Learn the Magic Words, Become a Sales Master: A Conversation

With Phil M. JonesEP 188

So many people simply can’t break through and find success in sales; is there any way to help them get better at it? What if there are words, patterns of speech, questions, and phrases that can immediately help anyone become not just adept at sales, but a master? Join Meny as he speaks with Phil M. Jones, author of the bestselling Exactly What to Say: The Magic Words for Influence and Impact and one of the world’s most accomplished sales coaches, for an enlightening conversation about the magic words that can change your life and quickstart your sales success.

You’ll learn why sales is the art of making a recommendation, and the process you must follow in order to earn the right to make that recommendation; what are some of the most important questions you can ask in order to move the conversation in the direction you want, and to guarantee a positive response; how to stick to your process when your potential buyer keeps interrupting; methods of instilling curiosity in your client; the importance of slowing the sales process down to get fast results; ways that potential leaders can use communication to actualize their leadership potential; and much more.


[00:01 – 10:02] Early Beginnings to Sales Mastery

Phil’s entrepreneurial spirit from a young age
Transition from business ventures to sales expertise
Introduction to the concept of “magic words” in sales

[10:03 – 20:46] The Art of the Pitch

Strategies for effective selling and communication.
Importance of understanding customer needs before pitching
Case studies illustrating successful sales conversations

[20:47 – 30:58] Language as a Tool for Influence

Discussion on the power of specific phrases and questions
How language can steer conversations and outcomes
Phil’s approach to teaching effective communication skills

[30:59 – 40:50] Leadership Through Words

The role of communication in leadership and team dynamics
Techniques for providing feedback and inspiring action
Stories of transformative leadership through strategic language use

[40:51 – 49:12] Real-world Applications and Closing Thoughts

Examples of language’s impact in various professional scenarios
Phil’s personal insights and experiences with communication
Final takeaways and the universal applicability of the discussed principles

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Practical Pointers
Sales is earning the right to make a recommendation. That means that you should never make a recommendation unless you can say, “Because of the fact that you said X, I recommend Y.” Giving a recommendation is about the buyer, not the seller: you’re suggesting what the buyer needs based on what that buyer said, and doing so with real conviction, rather than offering your opinion about the service or product that you’re providing.
When you have a process for selling but the potential buyer keeps interrupting with his own concerns, the best solution is to address his specific questions - let’s say, for example, about the price - so that you can now regain control and return to your process. And at the same time, it potentially clarifies for both of you whether the ensuing conversation is going to be fruitful or likely a waste of time. Better to know at the beginning rather than at the end.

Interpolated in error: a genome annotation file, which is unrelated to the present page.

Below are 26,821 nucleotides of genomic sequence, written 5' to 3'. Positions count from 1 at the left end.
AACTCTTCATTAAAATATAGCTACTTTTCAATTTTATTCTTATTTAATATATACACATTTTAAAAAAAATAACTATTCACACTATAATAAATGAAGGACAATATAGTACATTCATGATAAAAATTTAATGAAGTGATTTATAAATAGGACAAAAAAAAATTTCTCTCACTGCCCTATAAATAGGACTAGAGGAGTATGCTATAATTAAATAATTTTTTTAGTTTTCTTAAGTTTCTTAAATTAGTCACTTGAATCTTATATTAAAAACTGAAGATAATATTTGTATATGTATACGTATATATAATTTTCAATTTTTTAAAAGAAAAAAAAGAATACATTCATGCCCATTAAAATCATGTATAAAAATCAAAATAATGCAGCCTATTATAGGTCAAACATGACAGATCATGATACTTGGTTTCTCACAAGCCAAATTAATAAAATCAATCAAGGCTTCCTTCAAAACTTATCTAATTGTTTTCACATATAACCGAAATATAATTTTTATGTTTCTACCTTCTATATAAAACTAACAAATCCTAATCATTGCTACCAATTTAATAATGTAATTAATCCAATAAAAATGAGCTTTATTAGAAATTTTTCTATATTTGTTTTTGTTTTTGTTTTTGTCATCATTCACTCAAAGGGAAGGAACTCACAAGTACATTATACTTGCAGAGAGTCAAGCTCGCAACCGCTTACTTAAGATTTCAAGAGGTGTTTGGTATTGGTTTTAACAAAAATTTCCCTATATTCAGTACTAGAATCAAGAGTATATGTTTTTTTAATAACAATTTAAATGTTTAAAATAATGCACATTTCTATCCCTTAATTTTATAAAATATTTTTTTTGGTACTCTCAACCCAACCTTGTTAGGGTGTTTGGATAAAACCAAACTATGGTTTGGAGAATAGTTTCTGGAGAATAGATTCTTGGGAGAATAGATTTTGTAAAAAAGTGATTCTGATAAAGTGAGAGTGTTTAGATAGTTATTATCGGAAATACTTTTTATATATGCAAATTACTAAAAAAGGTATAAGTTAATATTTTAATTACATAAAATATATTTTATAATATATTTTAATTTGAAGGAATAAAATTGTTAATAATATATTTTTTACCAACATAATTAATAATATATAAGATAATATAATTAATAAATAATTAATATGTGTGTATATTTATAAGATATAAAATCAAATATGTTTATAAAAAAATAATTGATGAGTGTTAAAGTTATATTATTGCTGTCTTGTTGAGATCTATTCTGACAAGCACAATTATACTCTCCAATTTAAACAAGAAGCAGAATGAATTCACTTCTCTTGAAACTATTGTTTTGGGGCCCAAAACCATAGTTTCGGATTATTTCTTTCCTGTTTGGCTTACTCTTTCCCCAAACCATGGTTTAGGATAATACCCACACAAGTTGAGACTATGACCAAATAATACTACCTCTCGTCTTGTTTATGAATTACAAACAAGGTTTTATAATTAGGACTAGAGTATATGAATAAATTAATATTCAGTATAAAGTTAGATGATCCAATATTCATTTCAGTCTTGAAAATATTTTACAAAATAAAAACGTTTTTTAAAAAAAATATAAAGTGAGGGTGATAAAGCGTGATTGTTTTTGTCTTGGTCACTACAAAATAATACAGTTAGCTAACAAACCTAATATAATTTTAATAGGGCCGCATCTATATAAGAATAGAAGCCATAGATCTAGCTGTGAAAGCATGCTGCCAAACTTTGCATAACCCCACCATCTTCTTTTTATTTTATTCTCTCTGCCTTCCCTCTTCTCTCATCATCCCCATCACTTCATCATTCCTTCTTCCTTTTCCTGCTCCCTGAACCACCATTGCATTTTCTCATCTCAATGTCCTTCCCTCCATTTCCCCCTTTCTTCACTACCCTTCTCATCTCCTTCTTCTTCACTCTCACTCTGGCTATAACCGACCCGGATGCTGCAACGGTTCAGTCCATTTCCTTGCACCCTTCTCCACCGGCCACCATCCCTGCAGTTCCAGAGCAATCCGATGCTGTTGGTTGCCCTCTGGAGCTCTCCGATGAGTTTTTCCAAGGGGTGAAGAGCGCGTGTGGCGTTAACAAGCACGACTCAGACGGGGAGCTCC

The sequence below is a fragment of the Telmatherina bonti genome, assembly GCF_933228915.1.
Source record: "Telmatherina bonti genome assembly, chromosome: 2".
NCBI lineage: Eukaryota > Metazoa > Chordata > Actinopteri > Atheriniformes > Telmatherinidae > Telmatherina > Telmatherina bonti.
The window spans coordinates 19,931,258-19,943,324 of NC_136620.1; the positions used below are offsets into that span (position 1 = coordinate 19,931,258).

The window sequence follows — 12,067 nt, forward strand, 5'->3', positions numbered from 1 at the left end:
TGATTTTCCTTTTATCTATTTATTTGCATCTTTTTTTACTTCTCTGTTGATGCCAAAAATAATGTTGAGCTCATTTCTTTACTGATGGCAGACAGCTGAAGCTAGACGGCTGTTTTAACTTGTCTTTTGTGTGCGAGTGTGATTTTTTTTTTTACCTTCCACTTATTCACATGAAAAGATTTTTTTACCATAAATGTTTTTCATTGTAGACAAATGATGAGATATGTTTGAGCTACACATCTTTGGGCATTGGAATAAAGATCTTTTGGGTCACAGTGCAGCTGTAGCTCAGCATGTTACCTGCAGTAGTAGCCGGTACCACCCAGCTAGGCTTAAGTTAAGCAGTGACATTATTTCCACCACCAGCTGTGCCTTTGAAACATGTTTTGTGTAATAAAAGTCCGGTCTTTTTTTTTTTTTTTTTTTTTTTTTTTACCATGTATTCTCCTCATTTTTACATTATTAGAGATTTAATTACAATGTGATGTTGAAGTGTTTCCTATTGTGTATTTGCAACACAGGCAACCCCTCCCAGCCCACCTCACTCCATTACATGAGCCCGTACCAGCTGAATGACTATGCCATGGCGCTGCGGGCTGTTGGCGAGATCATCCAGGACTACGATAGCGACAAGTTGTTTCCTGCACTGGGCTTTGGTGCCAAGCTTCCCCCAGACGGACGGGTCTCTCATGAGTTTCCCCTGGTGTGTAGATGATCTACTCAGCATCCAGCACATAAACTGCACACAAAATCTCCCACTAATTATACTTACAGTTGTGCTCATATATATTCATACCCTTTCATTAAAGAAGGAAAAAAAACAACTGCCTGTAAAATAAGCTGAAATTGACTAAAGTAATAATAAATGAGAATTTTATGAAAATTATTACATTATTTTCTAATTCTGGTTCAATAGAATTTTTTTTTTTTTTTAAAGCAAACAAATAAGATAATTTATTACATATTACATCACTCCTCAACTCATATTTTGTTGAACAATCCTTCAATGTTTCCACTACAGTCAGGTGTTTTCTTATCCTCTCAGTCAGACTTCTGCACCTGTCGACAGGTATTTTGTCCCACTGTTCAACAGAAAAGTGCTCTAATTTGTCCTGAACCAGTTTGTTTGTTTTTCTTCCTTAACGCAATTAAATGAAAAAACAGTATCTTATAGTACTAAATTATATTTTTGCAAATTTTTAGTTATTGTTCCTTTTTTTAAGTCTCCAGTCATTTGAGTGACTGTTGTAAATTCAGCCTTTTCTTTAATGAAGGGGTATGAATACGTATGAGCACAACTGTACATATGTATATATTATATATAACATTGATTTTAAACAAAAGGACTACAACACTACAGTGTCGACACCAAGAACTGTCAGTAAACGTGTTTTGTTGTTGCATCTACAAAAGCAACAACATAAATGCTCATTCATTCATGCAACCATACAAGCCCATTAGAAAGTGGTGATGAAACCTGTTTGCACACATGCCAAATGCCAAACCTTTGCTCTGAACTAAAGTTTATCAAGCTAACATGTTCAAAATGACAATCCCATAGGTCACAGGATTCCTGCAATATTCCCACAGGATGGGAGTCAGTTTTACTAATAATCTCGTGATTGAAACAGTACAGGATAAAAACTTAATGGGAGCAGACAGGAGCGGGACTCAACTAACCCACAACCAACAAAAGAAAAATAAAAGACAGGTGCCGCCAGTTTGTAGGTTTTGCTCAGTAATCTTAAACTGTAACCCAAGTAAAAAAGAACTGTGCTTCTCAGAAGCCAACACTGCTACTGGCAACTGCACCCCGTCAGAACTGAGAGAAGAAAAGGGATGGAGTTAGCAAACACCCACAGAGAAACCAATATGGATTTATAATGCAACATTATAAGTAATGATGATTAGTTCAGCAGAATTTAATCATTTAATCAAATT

One of your most important tools is to strategically instill curiosity in your buyer, rather than coming across as pushy or harsh. One good way of doing this is by asking “What do you know” questions - such as, “What do you know about all of your options in this area?”, “What do you know about the steps involved in getting to your preferred outcome?”, or “What do you know about the timeline of how this will work?” You’re looking for the other person to acknowledge that they don’t know enough - and then you can position yourself as the person who has the answers that they need.
The way you use words, as well as their sequence, makes a huge difference. For example, after asking questions like, “What do you know” and “What is your experience with,” you can then follow up with a question that begins, “Would it help if I.” Keep in mind that you’re not saying “Would you like me to,” or “Shall I, “ or “I will,” but “Would it help if I do the following.” By phrasing the question this way, you’re almost guaranteeing a positive response. In this way, you’re keeping the momentum of the conversation moving in the direction that you want.
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Guest Bio
Person Image
Phil M. Jones

A master of influence and persuasion, Phil M. Jones has emerged as one of the world’s leading experts on sales. After getting his start in business at the age of 14, he has been involved in ventures as wide-ranging as helping Premier League soccer teams to maximize sponsorships, and helping an independent real estate company produce over $240 million in sales with a sales team of just five people. A prolific author, his book Exactly What to Say: The Magic Words for Influence and Impact has sold over 3 million copies, and he is the producer of the most-listened to nonfiction audiobook of all time.

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